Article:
The Real Reason Cell Phones are Banned on Planes
I should start by saying that smartphones and simple cell phones are not banned on planes everywhere. Air France started allowing passengers to use their cell phones in 2008. Since then, a few Eastern airlines have followed suit.
These airlines use an in flight system that mimics cell phone towers found on the ground. The system relays the call/text/email to a satellite and back to the ground from there. Similar systems have been on cruise ships for years. On cruise ships, they use these systems because there aren’t any ground based cell phone towers in the middle of the ocean.
When you drive in a car, your cell phone call may jump from tower to tower as you travel out of range from one tower and into range of another. These jumps used to cause an echo with early cell phone networks, but it is pretty seamless today. Well, at least in your car it is. Airplanes move much more quickly and the network cannot pass your call from tower to tower at that speed. That’s why airplane systems typically bounce your call off a satellite, which it can easily maintain a connection to.
An unintended benefit of having the cellular connection on the plane is that the cell phone doesn’t require a lot of power to connect the call, so your battery will last longer and there will be less electromagnetic radiation in the plane. If you phone was attempting to connect to ground based towers it would have to amplify the signal much more and that consumes more battery power.
So, the technology exists. Why don’t most airlines allow it?
Firstly, there is the myth that cell phones cause interference with navigational equipment. Most people aren’t going to try to test it either, no phone call is important enough to take that risk. But, if you fly a lot then chances are good that you’ve realize mid-flight that you forgot to turn your phone off. It doesn’t appear that there have been any equipment problems. You seem to be flying in the right direction and you haven’t heard any complaints from the cockpit.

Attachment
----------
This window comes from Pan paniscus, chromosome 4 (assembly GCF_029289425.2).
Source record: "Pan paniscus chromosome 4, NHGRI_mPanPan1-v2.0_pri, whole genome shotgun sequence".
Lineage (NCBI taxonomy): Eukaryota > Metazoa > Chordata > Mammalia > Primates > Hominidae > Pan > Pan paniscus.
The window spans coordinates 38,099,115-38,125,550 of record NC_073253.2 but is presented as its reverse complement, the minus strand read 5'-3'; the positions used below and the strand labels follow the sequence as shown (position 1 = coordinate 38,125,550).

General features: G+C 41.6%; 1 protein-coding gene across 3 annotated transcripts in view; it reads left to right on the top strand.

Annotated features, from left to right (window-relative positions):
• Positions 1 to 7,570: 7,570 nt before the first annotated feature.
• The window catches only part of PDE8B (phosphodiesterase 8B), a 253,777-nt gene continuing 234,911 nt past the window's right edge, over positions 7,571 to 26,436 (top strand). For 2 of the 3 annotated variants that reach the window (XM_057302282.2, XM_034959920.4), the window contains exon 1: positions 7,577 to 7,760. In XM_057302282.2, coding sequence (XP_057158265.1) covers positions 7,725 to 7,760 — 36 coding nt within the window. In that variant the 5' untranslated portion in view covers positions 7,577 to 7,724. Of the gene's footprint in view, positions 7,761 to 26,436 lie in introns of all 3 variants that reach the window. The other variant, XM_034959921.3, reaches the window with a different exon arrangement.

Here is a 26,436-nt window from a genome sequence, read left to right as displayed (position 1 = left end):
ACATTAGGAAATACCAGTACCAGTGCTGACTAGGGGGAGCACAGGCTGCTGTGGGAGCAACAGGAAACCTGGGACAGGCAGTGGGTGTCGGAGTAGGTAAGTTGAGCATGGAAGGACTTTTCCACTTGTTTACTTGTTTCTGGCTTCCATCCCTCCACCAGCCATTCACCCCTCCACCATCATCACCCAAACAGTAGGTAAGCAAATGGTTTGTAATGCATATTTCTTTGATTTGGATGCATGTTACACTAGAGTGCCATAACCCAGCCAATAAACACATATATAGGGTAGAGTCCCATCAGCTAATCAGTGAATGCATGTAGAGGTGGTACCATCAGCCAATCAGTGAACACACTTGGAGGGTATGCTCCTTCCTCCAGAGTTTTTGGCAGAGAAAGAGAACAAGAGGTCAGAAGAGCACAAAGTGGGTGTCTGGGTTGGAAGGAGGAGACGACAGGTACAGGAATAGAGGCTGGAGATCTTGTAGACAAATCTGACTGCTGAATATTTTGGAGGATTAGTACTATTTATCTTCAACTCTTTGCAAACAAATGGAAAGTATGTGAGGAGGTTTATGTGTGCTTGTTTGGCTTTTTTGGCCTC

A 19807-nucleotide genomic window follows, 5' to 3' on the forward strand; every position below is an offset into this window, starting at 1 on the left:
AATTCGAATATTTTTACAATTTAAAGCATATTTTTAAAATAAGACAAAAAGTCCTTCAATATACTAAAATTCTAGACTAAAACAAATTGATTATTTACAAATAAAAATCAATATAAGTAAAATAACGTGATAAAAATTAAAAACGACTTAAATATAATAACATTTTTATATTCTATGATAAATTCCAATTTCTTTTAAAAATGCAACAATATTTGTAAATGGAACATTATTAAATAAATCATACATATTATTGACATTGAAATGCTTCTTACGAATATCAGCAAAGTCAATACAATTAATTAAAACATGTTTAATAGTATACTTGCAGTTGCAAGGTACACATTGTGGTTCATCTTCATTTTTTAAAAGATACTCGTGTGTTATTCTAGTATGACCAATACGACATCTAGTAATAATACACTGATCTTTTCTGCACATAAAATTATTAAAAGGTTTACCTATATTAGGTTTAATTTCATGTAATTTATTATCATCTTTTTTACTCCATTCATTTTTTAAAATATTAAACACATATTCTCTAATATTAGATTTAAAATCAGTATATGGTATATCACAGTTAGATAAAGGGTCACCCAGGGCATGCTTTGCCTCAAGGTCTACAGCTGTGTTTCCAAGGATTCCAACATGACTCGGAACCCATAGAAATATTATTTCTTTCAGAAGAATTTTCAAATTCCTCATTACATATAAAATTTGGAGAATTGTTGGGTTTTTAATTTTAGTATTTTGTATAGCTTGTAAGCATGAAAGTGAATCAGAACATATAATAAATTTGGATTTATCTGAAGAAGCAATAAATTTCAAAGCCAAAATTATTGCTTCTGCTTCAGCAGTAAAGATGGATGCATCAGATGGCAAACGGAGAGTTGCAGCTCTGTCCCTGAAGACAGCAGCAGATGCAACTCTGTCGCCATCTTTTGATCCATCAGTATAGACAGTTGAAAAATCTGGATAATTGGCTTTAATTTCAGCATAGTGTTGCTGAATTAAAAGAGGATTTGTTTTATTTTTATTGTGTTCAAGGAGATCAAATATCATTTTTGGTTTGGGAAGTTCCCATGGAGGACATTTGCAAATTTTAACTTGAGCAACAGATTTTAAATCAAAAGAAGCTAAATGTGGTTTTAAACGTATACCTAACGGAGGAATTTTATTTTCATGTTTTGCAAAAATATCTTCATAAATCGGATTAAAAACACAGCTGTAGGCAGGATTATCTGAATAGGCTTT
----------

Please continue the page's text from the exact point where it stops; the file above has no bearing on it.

I asked an airline insider about this and they checked with some pilots and filled me in on the details. They said that old analog cell phones may have caused problems, but there is no evidence that digital phones cause any problems. Like I said before, Air France has been doing it for two years now without incident and there have been a number of studies that failed to find any incompatibilities between aircraft systems and cell phones. In fact, the problems are more likely with the ground based systems as they scramble to route your call to the nearest tower as you pass a new tower every few seconds in an airplane.
Here’s where it gets really interesting, many planes already have equipment to route in-flight cell phone calls without going to ground based towers (similar to what Air France uses to properly route cell phones through satellites). This equipment is often part of the system that planes use to offer in-flight wifi. Many US carriers currently offer that service and much of that equipment has cellular capability, it’s just not enabled right now.
If it was truly a problem with airplane systems, the FAA (Federal Aviation Administration) would surely support the ban of cell phones. Instead, the FAA blames the FCC (Federal Communications Commission) for the in-flight cell phone ban.
The FCC regulates all electronics that are sold in the United States and they readily admit they’re cautious about changing the rules on this issue. Their main goal is to prevent electronics from interfering and causing problems with each other, especially with emergency and government systems. They say that limited information is available on the safety of using cell phones on airplanes. They also note that consumers don’t want cell phones on planes.
They’re probably right about cell phone calls on the plane, although I’m not sure if that is their decision to make. I could see a war between airlines who adopt the technology and those who promote their flights as cell phone free.
The interesting thing about the technology is that the airlines can control which services the passengers can use. They can disable calls, but allow text messages and emails/data to be transferred. Disabling calls would maintain a flight environment similar to what we have now and that would ensure that screaming babies retain their exclusive right to prevent you from sleeping on red-eye flights.
As more airlines install the equipment for in-flight wifi, they’ll be itching to generate revenue from in-flight cell phone usage too. I wouldn’t be surprised to see the airlines lobbying the FCC for the right to offer these services. When they do, sign me up for the deluxe service package: 1 piece of luggage, cellular usage, 1 meal, 1 life vest during an emergency and 1 bathroom break — not necessarily in that order.
Thanks to Gina for suggesting this secret!
Broken Secrets | By: Chad Upton